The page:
HH Judge Robertshaw
PL16P00276

Royal Courts of Justice
Strand, London, WC2A 2LL

Date: 3rd October 2017

Before:

THE HONOURABLE MR JUSTICE BAKER

- - - - - - - - - - - - - - - - - - - - -

IN THE MATTER OF THE CHILDREN ACT 1989
AND IN THE MATTER OF LG (A CHILD) (RE-OPENING OF FACT-FINDING)

Between:

LR
 Appellant
- and - 
JG (1)
LG (by her children's guardian) (2)
 Respondents
- - - - - - - - - - - - - - - - - - - - -
- - - - - - - - - - - - - - - - - - - - -

Tina Cook QC (instructed by The Family Law Company) for the Appellant
Anne Bell
(instructed by Boyce Hatton) for the First Respondent
James Hayward
(instructed by Everys) for the Second Respondent

Hearing dates: 15th September 2017
- - - - - - - - - - - - - - - - - - - - -

Approved Judgment
I direct that pursuant to CPR PD 39A para 6.1 no official shorthand note shall be taken of this Judgment and that copies of this version as handed down may be treated as authentic.
.............................

THE HONOURABLE MR JUSTICE BAKER
The Judge hereby gives leave for this judgment to be reported on the strict understanding that in any report the anonymity of the child and the adult members of her family must be strictly preserved.

MR JUSTICE BAKER:
1.  By a notice of appeal dated 7 June 2017, a mother sought permission to appeal against the decision of a circuit judge in proceedings in the family court under the Children Act 1989 refusing the mother's application for the reopening of findings made by magistrates earlier in the proceedings and further refusing her application to terminate the instruction of a psychologist expert witness. On 27 July 2017, I listed the application for an oral hearing with appeal to follow immediately if permission was granted. The hearing took place before me on 15th September 2017. At the end of the hearing, I gave permission to appeal, allowed the appeal and made consequential case management directions. This judgment sets out the reasons for my decision.

2. The proceedings concern a girl, hereafter referred to as L, born 9 March 2010 and therefore now aged seven. L's parents were in a relationship for about four years between 2009 and 2013 and lived together for part of that period. The mother alleges that the father was violent to her on a number of occasions before and after the relationship broke down in 2013. In December 2014, the mother stopped contact between L and the father who then filed an application for a child arrangements order in March 2015, initially seeking contact but subsequently expanding his application to include the issue of residence. The mother raised the allegations of domestic violence and at an early stage in the proceedings sought findings against the father. Amongst the incidents raised by the mother was an allegation that the father had in March 2015 damaged her car at a point when the mother, L and the mother's older child, hereafter referred to as A, were all in the vehicle. Following a police investigation, the father was charged with an offence of criminal damage arising out of that incident.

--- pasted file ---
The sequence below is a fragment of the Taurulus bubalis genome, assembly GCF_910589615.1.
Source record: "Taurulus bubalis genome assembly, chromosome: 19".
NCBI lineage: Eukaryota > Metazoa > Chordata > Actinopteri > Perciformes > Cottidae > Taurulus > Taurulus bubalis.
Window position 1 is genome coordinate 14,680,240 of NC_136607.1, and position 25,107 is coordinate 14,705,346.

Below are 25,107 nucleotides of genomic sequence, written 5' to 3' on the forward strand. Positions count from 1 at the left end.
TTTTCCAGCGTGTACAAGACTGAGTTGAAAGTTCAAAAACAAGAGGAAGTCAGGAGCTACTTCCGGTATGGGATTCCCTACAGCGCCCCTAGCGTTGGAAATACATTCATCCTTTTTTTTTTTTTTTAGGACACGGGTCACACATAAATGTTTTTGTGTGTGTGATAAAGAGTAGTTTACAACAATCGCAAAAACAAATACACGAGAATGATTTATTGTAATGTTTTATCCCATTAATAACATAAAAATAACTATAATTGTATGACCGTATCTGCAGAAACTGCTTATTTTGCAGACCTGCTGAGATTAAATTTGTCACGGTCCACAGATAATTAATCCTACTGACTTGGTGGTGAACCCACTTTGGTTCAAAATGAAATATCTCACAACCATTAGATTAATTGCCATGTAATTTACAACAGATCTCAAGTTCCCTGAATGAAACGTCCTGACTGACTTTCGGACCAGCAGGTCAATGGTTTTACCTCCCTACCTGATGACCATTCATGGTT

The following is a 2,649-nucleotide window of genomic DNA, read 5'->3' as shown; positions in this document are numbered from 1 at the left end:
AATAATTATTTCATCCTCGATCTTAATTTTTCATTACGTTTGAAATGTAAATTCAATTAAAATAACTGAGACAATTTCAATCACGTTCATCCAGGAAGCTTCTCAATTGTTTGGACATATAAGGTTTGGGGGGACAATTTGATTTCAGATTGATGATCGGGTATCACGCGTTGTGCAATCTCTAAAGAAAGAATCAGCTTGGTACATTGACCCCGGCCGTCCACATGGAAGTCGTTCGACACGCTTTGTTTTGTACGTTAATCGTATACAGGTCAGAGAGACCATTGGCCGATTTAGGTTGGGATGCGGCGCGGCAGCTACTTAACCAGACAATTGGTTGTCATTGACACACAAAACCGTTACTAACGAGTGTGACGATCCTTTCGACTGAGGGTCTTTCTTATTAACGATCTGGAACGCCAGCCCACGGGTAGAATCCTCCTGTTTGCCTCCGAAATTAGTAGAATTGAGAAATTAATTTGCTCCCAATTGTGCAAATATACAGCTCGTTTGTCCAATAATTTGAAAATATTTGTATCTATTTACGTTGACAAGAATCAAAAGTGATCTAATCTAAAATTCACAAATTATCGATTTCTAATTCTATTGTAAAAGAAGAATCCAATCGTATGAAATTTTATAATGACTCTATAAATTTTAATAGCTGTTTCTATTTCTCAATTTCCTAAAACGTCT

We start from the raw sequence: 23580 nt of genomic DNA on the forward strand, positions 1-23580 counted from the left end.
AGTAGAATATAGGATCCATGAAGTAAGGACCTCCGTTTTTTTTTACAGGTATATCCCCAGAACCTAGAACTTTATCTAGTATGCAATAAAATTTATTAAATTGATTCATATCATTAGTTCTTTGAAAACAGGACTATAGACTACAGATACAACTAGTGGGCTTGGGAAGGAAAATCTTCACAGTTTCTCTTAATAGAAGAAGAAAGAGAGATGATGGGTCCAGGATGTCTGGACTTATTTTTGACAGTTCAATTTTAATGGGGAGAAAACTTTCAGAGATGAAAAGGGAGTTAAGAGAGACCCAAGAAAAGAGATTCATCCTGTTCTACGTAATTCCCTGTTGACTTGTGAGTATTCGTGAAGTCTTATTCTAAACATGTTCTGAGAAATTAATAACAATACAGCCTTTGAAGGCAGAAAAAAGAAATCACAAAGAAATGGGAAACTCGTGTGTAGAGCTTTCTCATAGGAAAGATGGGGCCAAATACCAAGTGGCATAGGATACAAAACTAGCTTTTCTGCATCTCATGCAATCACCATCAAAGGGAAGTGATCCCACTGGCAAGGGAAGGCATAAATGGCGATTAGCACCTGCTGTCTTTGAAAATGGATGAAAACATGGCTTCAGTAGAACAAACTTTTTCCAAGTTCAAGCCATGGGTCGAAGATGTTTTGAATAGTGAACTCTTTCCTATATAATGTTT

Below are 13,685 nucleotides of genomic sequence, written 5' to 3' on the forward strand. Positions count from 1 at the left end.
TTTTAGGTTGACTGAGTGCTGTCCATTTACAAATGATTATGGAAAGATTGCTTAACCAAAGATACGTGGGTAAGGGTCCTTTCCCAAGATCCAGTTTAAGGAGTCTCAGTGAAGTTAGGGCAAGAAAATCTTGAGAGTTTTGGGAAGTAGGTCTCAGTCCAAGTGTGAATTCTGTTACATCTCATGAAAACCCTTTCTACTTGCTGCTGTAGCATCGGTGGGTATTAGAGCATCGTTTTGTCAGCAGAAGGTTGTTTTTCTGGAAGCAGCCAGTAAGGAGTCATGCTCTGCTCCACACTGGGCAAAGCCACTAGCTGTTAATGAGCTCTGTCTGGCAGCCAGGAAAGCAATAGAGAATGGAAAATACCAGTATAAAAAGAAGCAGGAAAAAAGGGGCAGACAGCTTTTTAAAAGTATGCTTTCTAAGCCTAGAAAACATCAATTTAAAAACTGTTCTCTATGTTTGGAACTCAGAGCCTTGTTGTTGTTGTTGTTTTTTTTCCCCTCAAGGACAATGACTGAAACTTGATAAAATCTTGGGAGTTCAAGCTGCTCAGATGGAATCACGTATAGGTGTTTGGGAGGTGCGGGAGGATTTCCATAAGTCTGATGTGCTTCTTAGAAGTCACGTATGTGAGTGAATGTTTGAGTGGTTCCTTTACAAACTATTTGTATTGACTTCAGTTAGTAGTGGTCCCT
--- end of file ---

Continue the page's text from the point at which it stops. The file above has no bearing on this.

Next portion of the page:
3. On 22 June 2015, a case management hearing took place before the justices sitting in the family court at which a fact finding hearing was directed. At that stage, it was anticipated that the criminal trial in respect of the charge of criminal damage would take place before the fact-finding hearing. The mother was directed to file a schedule setting out five allegations of domestic violence or abuse on which she sought findings, taking into account the fact that it was anticipated that the criminal trial would be concluded before the hearing. In the event, however, the criminal trial was adjourned and thus the fact-finding hearing in the family court took place first, on 19 August 2015. The order made by the justices, incorporating their findings, and their written reasons, show that they concluded that none of the five allegations made by the mother was proved on a balance of probabilities. In their reasons, under the heading "extent to which any witnesses (including the applicant respondent) were believed or disbelieved (if not already stated), and information upon which court relied in reaching its decision", the justices recorded into alia as follows:

"These incidents all took place a significant time ago. Memories fade and recall can be subjective. This has been a very volatile relationship, peppered with heated arguments which have come to the attention of neighbours. [The mother] has been injured in the course of some of these incidents, but there is insufficient evidence to prove they were caused by [the father].

[The mother's] recall of these incidents was clouded by her emotions and her apparent desire to maintain the relationship and her reluctance to terminate it even though there were repeated allegations of infidelity and domestic abuse. We did not find her to be a credible witness.

[The father] agreed that there were heated arguments, and that there were incidents on the occasions mentioned. His evidence was consistent with his written statements and he gave evidence in a measured way …. We found him to be a reliable and consistent witness.